09 Jun Vic pilots: an experiment, or simply fair?
A BILL that provides for an open competition in the provision of pilotage services in Victorian ports has been passed in the state parliament – but doubts remain over how the state government sees competition being achieved.
During parliamentary debate on the bill opposition MLA Peter Batchelor attacked the change to pilotage rules within the Marine (Amendment) Bill, describing it as a “bizarre experiment”.
He claimed the government failed to consult adequately with a long list of key industry players, and tried to prevent copies of the bill being made available.
Within the industry itself there are fears safety may be compromised. Frustration with the decision spilled over recently at a meeting of the Company of Master Mariners which saw vigorous questioning of a speaker representing the Marine Board of Victoria, the body which will effectively police the new rules.
The Marine Act relates to the ports of Melbourne, Geelong, Hastings and Portland, where the use of licensed pilots in those ports is compulsory.
Since 1989 pilotage services for the ports of Melbourne, Geelong and Hastings have been provided under an agreement between the Marine Board of Victoria and the Port Phillip Sea Pilots Pty Ltd 9PPSP). That agreement expires on June 30.
With the passing of the bill, the way is now open for pilots, either individually or in a grouping, to compete with Port Phillip Sea Pilots for work in its territory.
PPSP chief Charles Griffiths had lobbied hard to retain the status quo, arguing that the existing pilot service cannot see any real competition emerging in the near future and having a second boarding service provider would only increase costs. It t takes about three years to train a pilot.
PPSP provided information to a competition review of the Marine Act conducted last year, indicating that on its won initiative and on a voluntarily basis it had played I a leading role in the pilotage company in Australia top have done so.
PPSP argue that the concept of competitive pilotage spells cheap pilotage and that cheap pilotage leads to accidents, eventually affecting the environment and the port infrastructure.
Pilotage is very high risk and needs to be highly regulated, but a pilot’s judgement must not be subject to influence by any special incentive.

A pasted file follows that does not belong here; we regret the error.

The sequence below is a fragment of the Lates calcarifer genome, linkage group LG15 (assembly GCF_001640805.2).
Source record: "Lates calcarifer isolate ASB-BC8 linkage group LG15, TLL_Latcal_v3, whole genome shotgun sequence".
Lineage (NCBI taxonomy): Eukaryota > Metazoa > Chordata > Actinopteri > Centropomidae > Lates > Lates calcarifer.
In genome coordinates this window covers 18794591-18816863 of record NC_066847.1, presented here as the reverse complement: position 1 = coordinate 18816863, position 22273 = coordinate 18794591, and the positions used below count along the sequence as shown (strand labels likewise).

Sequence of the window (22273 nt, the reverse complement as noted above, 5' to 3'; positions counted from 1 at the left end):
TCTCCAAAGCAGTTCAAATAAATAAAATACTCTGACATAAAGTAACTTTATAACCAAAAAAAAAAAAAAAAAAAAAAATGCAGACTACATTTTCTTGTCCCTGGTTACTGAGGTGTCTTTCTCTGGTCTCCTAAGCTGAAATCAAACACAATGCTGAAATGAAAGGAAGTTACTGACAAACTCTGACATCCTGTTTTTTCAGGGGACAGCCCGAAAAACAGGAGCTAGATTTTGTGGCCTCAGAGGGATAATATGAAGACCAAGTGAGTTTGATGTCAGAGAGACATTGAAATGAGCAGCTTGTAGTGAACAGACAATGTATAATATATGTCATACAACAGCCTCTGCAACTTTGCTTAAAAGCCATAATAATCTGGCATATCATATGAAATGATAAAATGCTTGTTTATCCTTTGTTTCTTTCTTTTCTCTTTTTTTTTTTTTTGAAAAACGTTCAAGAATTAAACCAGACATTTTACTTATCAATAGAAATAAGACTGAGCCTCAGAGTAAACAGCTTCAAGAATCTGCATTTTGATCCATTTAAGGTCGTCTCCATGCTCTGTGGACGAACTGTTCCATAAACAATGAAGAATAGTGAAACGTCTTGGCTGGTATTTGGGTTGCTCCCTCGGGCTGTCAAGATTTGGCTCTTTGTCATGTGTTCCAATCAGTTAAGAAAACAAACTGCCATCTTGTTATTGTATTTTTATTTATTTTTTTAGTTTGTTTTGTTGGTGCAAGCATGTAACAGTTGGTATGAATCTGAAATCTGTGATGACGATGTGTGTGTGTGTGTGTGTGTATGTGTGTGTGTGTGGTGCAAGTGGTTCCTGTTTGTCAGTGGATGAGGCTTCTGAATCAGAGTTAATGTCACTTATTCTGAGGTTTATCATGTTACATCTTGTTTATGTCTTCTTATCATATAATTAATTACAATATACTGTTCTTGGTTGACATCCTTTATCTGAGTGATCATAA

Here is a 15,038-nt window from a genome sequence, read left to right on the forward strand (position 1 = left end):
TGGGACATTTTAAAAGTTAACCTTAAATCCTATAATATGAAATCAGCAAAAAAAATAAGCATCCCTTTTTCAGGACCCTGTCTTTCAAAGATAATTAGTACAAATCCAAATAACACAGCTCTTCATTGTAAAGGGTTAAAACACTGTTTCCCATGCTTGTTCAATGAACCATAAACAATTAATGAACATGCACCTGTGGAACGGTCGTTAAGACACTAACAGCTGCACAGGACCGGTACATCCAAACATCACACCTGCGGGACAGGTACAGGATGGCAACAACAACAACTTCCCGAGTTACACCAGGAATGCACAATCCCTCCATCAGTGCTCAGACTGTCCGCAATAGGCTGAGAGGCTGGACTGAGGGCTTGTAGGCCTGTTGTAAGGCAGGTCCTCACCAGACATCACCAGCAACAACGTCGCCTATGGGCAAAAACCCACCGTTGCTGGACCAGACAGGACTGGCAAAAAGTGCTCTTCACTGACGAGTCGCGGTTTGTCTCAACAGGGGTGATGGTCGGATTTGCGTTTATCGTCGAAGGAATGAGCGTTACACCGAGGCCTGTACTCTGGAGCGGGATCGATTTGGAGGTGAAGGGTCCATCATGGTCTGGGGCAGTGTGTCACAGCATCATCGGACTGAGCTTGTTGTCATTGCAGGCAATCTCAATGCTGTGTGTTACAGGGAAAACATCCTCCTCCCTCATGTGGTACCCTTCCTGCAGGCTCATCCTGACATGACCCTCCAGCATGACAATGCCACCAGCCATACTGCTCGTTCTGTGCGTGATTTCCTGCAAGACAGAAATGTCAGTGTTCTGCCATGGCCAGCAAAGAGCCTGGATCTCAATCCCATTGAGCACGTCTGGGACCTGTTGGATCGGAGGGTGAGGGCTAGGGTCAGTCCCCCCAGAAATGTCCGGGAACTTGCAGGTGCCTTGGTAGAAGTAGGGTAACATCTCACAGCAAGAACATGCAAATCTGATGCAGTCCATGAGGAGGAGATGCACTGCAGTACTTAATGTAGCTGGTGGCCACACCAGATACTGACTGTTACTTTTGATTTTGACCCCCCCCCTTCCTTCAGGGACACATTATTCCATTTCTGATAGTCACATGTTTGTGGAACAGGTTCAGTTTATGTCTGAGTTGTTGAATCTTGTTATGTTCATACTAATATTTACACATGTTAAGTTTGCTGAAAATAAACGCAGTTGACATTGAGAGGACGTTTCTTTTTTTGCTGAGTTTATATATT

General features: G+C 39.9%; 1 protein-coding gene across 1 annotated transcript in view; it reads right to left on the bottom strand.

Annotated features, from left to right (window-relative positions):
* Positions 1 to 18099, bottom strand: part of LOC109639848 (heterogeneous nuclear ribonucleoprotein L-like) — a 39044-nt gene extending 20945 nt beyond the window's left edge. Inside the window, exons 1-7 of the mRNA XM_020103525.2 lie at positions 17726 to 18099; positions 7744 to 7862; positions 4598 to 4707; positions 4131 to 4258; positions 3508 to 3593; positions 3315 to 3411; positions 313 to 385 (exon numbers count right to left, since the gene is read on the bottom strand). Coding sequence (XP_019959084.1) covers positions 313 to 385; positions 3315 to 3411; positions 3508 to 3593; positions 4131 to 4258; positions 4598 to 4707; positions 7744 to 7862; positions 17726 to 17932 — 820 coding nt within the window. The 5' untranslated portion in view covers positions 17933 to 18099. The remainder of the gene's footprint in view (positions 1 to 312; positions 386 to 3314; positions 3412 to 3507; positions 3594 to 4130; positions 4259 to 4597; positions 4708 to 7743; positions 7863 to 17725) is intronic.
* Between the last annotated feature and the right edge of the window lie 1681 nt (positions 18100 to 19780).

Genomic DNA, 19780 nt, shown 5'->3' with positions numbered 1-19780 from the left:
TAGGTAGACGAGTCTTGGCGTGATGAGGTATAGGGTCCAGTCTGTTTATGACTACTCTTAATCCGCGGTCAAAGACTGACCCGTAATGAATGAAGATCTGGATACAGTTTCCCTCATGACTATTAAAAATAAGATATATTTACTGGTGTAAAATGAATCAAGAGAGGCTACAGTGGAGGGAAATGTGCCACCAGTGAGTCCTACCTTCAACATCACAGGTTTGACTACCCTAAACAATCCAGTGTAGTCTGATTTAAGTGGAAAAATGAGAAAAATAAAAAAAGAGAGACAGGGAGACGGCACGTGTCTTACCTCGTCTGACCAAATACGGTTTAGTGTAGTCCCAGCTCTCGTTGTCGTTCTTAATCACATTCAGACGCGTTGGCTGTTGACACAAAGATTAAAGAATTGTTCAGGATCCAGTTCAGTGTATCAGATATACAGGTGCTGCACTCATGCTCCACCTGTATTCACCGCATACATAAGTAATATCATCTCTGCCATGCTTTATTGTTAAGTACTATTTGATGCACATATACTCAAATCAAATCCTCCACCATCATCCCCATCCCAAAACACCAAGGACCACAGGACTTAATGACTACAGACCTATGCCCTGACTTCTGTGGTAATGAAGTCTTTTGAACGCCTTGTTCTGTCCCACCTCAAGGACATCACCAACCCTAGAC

Speaking in defence of the pilot service during the debate on the Marine (Amendment) Bill, Mr Batchelor asked the government if I thonestly believed competing pilot boats will be available to race out to service ships visiting Melbourne or Geelong.
“Does it imagine competition will manifest itself in this way? I do not think anyone seriously suggests that. However, the real danger for Victoria and the shipping trades that use its ports is that the competition will maniufest itself in falling standards.” He said.
Mr Batchelor said important decisions will be based on expediency and critical considerations such as the height and strength of currents and tides, the strength and variability of wind and the number of tugs to be used will no longer be central to the decision-making process.
“The bill if fundamentally flawed and is a nonsense. It is another bill that comes from those boffins and ideologists in the government who say that no matter what the cost every industry should be subjected to some sort of market competition, regardless of whether that market actually exists.”
Defending the government’s action, Transport minister A Robin Cooper said the bill puts in place the requirements established under the Keating government’s national competition policy.
The minister said there is no requirement or obligation fir anyone to start up a business that will complete with PPSP, but there is an obligation under the national competition policy for monopolies to be removed and for competition not to be precluded.
“I do not believe, and no sensible person would, any organisation will be set up to compete with Port Phillip Sea Pilots,” said MR Cooper. “But if there were Port Phillip Sea Pilots should not be allowed, nor should any other business be allowed to hold a monopoly on what is ostensibly a public service.” He added that the government has complied with competition policy, as all state and territory governments om Australia have done for some years. “The question of the lowering pof standards is a fuphy – it is erroneous and absolutely ridiculous.”